You will find that from time to time your mind will wander off into thoughts, fantasies, anticipations of the future or the past, worrying, memories, whatever. When you notice that your attention is no longer here and no longer with your breathing, and without judging yourself, bring your attention back to your breathing and ride the waves of your breathing, fully conscious of the duration of each breath from moment to moment. Every time you find your mind wandering off the breath, gently bringing it back to the present, back to the moment-to-moment observing of the flow of your breathing. Using your breath to help you tune into a state of relaxed awareness and stillness.
Now as you observe your breathing, you may find from time to time that you are becoming aware of sensations in your body. As you maintain awareness of your breathing, see if it is possible to expand the field of your awareness so that it includes a sense of your body as a whole as you sit here. Feeling your body, from head to toe, and becoming aware of all the sensations in your body.
Being here with whatever feelings and sensations come up in any moment without judging them, without reacting to them, just being fully aware of whatever you’re experiencing. And again whenever you notice that your mind wandered off, just bringing it back to your breathing and your body as you sit here not going anywhere, not doing anything just simply being, simply sitting. Moment to moment, being fully present, fully with yourself.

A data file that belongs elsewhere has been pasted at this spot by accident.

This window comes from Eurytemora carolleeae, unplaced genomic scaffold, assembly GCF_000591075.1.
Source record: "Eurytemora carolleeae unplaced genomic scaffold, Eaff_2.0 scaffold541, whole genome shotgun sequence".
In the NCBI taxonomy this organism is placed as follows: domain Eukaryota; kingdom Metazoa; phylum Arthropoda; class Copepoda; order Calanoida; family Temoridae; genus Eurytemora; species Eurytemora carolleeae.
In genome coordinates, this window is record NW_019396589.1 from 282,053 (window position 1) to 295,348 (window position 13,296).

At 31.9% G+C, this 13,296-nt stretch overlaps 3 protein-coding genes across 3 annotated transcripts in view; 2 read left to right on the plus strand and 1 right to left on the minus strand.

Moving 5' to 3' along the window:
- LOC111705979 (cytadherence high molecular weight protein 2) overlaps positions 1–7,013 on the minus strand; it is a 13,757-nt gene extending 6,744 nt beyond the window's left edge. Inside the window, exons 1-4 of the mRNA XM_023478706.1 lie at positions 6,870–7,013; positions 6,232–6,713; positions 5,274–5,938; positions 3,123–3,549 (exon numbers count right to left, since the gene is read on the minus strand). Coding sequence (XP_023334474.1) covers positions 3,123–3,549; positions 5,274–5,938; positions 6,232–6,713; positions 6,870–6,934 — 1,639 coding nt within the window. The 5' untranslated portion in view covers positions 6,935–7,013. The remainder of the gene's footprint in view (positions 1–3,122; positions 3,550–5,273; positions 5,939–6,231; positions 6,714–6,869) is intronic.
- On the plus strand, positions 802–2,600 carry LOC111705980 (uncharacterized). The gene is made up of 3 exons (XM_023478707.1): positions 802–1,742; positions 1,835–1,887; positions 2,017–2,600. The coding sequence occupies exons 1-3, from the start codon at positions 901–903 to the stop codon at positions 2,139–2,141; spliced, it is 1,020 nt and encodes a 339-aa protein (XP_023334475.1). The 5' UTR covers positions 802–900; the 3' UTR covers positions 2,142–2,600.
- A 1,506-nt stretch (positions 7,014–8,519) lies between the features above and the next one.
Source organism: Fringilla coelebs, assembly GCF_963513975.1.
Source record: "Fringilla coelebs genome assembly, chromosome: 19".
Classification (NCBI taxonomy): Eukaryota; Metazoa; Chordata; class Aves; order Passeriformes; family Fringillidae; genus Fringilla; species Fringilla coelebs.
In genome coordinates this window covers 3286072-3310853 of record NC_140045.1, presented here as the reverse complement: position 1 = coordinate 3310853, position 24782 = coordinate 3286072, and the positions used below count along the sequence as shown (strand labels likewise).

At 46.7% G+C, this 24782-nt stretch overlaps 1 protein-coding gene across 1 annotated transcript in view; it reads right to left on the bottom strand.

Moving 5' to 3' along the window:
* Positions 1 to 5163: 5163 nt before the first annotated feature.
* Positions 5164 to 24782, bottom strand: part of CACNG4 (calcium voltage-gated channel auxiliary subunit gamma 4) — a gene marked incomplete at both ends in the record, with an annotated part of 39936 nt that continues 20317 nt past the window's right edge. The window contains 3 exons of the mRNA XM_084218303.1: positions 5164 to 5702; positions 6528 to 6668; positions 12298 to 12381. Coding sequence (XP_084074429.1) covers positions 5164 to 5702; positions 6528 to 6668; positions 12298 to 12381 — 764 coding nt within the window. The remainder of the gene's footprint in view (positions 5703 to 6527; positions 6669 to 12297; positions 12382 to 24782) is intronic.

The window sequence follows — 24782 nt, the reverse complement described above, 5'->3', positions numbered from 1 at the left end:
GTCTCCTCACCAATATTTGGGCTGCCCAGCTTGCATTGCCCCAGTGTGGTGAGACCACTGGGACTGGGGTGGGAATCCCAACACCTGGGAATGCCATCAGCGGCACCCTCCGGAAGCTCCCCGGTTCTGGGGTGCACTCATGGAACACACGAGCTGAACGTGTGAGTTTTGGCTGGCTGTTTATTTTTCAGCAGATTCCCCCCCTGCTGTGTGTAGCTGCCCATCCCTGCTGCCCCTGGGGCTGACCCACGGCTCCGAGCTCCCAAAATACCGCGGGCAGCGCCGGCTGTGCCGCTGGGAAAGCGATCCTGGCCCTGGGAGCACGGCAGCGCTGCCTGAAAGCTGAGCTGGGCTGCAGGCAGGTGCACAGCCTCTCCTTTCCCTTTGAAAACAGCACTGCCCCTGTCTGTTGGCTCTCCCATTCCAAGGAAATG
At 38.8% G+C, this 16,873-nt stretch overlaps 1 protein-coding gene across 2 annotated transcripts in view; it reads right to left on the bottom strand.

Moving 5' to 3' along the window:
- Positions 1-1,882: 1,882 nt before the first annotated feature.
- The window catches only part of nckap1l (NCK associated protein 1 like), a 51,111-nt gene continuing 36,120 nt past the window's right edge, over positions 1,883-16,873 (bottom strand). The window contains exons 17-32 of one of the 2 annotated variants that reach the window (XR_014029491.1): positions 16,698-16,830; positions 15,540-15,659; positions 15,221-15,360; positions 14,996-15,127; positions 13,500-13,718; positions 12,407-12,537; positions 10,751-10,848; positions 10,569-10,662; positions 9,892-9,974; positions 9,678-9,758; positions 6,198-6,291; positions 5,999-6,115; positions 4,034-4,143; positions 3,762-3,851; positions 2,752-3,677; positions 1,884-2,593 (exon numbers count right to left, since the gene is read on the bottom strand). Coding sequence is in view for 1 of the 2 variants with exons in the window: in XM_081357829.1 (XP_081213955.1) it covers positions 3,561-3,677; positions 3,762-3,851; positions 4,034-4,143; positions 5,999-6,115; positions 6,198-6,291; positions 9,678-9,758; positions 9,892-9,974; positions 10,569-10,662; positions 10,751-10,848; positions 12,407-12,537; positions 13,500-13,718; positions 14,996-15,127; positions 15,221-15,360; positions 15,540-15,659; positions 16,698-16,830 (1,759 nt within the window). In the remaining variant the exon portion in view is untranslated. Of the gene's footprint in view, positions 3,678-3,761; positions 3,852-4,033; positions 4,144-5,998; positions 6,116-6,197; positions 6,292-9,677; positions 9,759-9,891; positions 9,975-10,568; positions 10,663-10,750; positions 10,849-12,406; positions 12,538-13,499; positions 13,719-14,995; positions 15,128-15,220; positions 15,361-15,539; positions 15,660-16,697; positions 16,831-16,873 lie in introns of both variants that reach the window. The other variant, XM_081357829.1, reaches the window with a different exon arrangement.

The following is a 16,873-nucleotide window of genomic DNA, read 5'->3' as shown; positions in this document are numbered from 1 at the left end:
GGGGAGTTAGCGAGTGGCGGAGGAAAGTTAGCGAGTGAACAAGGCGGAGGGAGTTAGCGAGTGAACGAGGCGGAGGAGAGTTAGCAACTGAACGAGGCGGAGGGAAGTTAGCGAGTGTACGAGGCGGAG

Now as you sit here once again allowing the field of your awareness to expand. This time, expanding your awareness to include thoughts as they move through your mind. So letting your breathing and sense of your body be in the background and allowing the thinking process itself to be the focus of your awareness. And rather than following individual thoughts and getting involved in the content and going from one thought to the next, simply seeing each thought as it comes up in your mind as a thought and letting the thoughts just come and go as you sit and dwell in stillness, witnessing them and observing them. Whatever they are… just observing them as events in the field of your consciousness… as they come into your awareness and they linger and as they dissolve.
If you find yourself at any point drawn into this stream of thinking and you notice that you are no longer observing them, just coming back to observing them as events and using your breathing and the sense of your body to anchor you and stabilise you in the present.
The thoughts can take any form, they can have any content and they can be either neutral or very highly charged. If thoughts come up that have fear in them, then just be aware of fear being here and letting these thoughts come and go. The same for worries, preoccupations, and so on. Regardless of the feeling that a thought might create for you, just observing it as simply a thought and letting it be here without pursuing it or without rejecting it. Noticing that from moment to moment, new thoughts will come and go.
As the meditation ends, you might give yourself credit for having spent this time nourishing yourself in a deep way by dwelling in this state of non-doing, in this state of being. For having intentionally made time for yourself to simply be who you are. And as you move back into the world, allow the benefits of this practice to expand into every aspect of your life.